"The father breathing on the child when it's first born helps the bonding process to occur and changes the dad's brain," Farrell says "The sooner the father gets involved with the child, a whole nest of neurons in the male brain begins to develop and connect with each other that mimics the mother instinct — overlapping with mother instinct. Oxytocin levels go up, testosterone levels go down. Dads connect emotionally with their children."

Farrell is making all of these points ultimately to say that in the event of an unavoidable divorce, there are four must-dos for your child to have a reasonable chance of doing well.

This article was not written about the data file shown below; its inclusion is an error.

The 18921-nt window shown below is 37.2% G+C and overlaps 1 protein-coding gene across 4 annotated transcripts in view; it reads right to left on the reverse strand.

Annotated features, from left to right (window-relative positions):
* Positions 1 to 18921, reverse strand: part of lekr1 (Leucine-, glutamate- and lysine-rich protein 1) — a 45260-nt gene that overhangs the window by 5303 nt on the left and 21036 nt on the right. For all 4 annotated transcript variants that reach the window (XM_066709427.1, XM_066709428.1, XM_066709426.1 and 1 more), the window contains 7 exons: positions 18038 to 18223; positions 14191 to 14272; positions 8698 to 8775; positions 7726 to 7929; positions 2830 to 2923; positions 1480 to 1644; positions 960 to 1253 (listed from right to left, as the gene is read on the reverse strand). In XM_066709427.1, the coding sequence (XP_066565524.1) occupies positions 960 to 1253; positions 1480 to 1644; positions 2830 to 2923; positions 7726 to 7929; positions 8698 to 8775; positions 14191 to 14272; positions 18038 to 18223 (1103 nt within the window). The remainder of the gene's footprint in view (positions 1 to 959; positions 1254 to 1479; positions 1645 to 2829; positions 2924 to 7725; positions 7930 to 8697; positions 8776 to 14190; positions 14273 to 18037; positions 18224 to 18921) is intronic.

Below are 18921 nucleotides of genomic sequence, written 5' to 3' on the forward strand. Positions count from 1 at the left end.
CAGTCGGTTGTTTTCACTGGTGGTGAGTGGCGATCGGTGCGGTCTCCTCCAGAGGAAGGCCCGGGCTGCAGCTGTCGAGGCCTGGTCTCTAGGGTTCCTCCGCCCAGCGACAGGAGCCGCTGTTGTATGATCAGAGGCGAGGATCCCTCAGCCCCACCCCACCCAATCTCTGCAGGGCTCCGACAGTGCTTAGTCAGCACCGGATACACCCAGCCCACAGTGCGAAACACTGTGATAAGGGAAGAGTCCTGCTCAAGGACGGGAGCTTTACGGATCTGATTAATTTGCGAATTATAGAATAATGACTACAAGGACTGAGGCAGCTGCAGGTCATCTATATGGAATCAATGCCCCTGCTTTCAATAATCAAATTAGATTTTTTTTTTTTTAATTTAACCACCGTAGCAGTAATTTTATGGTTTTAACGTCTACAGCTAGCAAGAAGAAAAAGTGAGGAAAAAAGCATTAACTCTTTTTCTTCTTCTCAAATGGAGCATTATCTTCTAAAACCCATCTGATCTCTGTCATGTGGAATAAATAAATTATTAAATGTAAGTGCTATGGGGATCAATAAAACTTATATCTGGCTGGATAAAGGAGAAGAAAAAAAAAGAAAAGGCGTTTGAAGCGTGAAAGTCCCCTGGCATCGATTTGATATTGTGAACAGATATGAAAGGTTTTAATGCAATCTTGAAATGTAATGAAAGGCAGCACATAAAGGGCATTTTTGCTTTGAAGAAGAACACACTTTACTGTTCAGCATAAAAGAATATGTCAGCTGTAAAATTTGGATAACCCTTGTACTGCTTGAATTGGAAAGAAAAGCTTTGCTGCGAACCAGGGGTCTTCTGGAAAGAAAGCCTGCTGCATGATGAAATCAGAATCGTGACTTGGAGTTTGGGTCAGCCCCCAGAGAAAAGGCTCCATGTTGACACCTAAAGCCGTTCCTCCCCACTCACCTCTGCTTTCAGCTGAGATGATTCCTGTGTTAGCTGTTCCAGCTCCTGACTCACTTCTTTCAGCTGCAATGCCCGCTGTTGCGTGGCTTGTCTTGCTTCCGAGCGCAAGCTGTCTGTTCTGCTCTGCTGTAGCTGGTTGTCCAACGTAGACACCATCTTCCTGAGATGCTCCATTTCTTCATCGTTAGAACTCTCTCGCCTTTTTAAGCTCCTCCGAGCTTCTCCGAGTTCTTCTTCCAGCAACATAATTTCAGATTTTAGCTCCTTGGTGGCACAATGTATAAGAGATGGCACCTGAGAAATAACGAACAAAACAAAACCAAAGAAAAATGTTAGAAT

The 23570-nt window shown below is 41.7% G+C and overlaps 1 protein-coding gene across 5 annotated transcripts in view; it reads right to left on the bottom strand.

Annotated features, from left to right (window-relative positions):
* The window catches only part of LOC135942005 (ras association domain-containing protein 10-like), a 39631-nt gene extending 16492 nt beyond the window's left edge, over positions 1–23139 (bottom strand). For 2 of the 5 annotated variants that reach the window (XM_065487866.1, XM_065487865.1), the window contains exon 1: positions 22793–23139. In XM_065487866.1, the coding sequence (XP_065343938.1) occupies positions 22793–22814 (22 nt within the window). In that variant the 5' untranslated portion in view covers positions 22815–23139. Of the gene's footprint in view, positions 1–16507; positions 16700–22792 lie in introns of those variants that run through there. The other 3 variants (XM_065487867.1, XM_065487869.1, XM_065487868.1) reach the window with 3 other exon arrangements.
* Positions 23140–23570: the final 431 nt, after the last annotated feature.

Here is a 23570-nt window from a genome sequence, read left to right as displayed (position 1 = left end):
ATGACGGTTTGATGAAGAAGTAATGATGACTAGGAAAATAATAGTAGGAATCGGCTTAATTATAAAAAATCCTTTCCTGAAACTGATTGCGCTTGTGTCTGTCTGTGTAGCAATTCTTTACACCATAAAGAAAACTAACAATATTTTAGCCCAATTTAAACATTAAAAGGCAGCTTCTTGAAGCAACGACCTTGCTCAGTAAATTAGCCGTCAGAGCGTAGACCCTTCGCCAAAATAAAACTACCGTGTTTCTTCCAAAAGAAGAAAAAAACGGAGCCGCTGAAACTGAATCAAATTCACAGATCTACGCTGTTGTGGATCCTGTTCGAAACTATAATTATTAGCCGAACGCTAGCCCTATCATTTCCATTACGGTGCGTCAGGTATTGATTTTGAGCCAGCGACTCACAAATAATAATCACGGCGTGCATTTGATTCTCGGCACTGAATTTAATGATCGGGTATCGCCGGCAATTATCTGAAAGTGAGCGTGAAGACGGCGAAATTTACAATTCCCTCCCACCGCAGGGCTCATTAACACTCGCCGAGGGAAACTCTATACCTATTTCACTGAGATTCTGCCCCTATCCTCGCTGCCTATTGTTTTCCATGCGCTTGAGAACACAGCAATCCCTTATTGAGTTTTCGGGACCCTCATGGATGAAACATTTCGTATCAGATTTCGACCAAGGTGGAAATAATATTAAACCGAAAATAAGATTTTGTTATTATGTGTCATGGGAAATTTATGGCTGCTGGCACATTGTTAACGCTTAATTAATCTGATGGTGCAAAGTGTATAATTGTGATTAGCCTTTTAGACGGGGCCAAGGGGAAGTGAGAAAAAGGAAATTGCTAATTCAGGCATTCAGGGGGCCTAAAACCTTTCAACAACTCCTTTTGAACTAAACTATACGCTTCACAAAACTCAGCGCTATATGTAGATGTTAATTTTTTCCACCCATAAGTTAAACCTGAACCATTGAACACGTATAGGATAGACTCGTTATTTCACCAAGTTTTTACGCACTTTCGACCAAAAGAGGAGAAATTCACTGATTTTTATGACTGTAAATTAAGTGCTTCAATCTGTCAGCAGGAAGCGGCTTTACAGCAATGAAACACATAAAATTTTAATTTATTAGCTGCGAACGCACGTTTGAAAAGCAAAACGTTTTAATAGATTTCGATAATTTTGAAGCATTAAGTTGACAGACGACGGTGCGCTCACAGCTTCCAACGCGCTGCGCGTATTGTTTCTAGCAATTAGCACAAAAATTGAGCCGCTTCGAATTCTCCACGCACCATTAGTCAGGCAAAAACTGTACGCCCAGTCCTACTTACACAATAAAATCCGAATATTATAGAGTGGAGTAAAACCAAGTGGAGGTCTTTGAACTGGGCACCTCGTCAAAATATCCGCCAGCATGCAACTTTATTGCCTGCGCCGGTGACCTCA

1. Time

The first one is an equal amount of time with mother and father. Being in checks and balance mode with each other never means the father going away and working 80 hours a week and coming back when he is exhausted and the children are in bed. Farrell asserts that children need more than a Disneyland Dad or just a visitor on the weekends. They need time, and plenty of it.

 

2. Proximity

The second must-do is for the mother and father to live within a 20-minute drive time from each other. This gives children greater stability and creates less resentment, because if parents live further away, the kids may have to give up activities or friends in order to see the other parent.

 

3. Positivity